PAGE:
CHATEAUGAY — The town of Chateaugay will be investigating the level of noise generated by the Jericho Rise Wind Farm after receiving several noise complaints.
Town Supervisor Don Bilow said that the town would be seeking an independent third party to conduct noise tests for the Chateaugay portion of Jericho Rise wind farm. Twenty-nine of the wind farm’s 37 turbines are located in Chateaugay, with the other eight in Bellmont.
Both the town of Chateaugay and the town of Bellmont have local laws limiting the permissible amount of noise from the wind turbines to 50 decibels, when measured at the nearest “non-participating residence.” Property owners who receive benefits from allowing a turbine to be sited near their are not covered by the 50-decibel limit.
The turbine sites were chosen to be at least 1,000 feet from non-participating residences in Bellmont and a minimum of 1,320 feet from those residences in Chateaugay, according to the Supplemental Environmental Impact Statement prepared for the project.
Town Councilman Fred Cook noted that some noise complaints came from residents who had been supporters of the wind farm agreement.
Bellmont officials have also reported receiving some complaints about noise generated by the wind towes.
Concerns about noise from the wind farm were raised last March at a public hearing before the project was approved. Some local residents expressed concerns about construction occurring during the night and the sounds it would generate, but the latest complaints center around the noise created when the 374-foot-diameter turbine blades turn.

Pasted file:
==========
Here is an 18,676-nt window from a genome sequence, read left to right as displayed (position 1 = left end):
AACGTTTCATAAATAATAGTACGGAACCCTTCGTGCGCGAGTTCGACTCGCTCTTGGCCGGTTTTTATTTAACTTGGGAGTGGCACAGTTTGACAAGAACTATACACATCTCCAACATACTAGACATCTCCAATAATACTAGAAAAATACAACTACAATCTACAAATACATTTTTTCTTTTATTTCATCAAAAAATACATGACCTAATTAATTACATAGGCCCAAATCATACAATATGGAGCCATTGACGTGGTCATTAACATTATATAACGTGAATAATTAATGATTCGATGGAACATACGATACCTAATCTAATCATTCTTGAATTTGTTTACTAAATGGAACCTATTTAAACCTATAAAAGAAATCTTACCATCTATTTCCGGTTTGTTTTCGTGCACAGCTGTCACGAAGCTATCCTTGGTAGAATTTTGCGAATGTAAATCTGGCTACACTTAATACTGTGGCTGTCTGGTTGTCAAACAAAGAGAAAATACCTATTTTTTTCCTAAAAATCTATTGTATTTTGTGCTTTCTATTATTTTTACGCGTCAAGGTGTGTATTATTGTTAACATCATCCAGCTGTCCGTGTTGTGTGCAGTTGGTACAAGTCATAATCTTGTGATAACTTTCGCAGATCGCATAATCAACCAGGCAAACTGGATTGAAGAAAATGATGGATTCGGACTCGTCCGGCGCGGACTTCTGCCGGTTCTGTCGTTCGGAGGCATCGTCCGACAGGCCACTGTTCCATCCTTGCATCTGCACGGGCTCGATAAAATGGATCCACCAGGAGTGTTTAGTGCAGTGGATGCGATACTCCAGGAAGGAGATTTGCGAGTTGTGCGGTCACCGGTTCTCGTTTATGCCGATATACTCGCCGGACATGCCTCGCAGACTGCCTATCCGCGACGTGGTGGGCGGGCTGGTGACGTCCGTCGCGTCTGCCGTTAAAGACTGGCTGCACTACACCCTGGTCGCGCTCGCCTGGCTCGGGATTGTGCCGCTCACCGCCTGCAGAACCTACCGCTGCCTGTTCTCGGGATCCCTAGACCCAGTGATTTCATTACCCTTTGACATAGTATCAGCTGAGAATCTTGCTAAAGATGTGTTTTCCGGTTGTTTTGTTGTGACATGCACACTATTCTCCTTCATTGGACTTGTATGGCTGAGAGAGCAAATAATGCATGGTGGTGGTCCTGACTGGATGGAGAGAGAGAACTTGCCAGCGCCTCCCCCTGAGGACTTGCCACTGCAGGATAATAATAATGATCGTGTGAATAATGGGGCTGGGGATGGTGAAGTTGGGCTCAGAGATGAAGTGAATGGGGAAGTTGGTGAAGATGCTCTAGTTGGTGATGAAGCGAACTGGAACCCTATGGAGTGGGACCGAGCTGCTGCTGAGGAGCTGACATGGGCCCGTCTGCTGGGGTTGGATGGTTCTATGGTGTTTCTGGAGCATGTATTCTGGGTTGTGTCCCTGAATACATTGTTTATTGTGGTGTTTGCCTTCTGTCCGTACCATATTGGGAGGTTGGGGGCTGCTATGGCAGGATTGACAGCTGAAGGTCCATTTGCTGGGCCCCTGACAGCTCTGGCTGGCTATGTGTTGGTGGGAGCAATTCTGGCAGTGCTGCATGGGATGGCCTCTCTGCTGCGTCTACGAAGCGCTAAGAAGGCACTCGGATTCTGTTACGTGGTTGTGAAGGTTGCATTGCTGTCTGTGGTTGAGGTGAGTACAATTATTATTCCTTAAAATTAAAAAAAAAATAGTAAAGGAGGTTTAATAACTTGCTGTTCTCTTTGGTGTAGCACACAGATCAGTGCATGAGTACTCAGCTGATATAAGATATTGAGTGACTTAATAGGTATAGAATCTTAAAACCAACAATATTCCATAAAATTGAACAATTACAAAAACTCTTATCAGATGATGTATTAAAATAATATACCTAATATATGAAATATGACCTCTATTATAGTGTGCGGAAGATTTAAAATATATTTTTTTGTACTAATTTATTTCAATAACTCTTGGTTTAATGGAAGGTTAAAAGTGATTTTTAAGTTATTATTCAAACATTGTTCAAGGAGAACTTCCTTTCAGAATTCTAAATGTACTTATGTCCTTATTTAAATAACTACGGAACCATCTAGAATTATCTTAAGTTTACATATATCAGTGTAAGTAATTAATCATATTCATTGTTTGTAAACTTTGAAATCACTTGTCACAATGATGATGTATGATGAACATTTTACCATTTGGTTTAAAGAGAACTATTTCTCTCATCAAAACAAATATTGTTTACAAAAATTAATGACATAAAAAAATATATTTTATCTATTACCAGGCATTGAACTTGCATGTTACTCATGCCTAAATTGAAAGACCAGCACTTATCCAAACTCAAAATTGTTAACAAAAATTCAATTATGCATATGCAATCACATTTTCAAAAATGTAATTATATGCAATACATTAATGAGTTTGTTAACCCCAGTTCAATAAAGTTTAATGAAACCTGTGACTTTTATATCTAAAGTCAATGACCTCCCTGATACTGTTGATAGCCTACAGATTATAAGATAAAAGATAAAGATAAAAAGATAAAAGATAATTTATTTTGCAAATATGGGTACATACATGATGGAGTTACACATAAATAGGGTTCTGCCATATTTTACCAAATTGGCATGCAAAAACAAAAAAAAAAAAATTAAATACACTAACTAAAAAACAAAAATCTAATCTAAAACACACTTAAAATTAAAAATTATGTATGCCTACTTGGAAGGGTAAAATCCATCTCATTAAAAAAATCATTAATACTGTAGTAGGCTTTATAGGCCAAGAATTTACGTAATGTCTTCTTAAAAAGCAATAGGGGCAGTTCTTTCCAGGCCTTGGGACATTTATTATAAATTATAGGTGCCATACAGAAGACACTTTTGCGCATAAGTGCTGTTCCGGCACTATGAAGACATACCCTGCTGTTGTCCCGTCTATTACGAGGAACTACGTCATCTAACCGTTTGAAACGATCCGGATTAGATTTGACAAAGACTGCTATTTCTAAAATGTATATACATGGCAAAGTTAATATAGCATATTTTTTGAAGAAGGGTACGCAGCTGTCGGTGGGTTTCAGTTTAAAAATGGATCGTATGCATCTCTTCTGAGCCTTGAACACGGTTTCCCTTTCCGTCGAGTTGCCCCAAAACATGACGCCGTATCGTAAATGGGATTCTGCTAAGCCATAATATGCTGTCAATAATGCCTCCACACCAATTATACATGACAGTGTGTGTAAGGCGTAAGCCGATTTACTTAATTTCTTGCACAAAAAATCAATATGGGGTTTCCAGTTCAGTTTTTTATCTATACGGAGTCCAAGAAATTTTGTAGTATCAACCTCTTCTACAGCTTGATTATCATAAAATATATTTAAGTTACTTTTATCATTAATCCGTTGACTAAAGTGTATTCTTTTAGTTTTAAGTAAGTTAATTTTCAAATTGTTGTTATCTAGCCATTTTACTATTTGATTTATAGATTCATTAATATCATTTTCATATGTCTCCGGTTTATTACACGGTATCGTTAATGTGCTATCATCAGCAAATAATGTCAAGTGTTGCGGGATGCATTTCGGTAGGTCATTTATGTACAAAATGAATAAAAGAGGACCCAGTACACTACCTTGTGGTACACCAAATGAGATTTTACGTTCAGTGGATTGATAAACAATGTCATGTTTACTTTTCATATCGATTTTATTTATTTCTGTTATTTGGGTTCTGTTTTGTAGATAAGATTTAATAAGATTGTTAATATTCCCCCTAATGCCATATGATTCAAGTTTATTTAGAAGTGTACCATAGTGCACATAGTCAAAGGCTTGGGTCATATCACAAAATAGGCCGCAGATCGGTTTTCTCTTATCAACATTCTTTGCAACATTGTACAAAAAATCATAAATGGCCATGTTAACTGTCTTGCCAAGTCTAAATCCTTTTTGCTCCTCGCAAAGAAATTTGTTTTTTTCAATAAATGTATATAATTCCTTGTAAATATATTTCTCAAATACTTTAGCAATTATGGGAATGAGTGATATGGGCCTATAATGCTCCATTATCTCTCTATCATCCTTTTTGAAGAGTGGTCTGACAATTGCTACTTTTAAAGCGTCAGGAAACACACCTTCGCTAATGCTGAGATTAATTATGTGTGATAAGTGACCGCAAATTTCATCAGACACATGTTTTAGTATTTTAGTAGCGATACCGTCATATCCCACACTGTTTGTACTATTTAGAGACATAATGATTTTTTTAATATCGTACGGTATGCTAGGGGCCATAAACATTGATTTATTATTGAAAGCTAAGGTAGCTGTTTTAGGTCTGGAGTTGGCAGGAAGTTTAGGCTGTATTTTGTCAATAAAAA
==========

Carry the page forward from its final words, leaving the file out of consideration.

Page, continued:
Noise generated by the operation of the turbines was studied under both the draft and supplemental Environmental Impact Statements prepared before the project was approved. The study done as part of the SEIS found that operational noise would generally remain below the 50-decibel limit, but “that some adverse reaction is possible from time to time — theoretically 10% of the time — during moderate … wind conditions.”
The study also noted that “Operational sound emissions from wind turbines are often unsteady and variable with time largely because the wind does not always blow in a completely smooth and ideal manner. When unsettled air or gusty winds interact with the rotor, or the airflow is not perfectly perpendicular to the rotor plane, a temporary increase in turbulence and noise results.”
An occasional “swishing” sound may be audible at some distance from the towers, but the level of noise should be well below the limit set by the town laws, the SEIS states.
“Under normal weather and wind conditions, a Project-only sound level of 50 dBA or more will not occur at any non-participating (off site) homes or other sensitive receptors within the Project site,” the SEIS states. “Consequently, even with various conservative assumptions applied, the Project is anticipated to be in full compliance with the local wind energy facility laws for the Towns of Bellmont and Chateaugay.”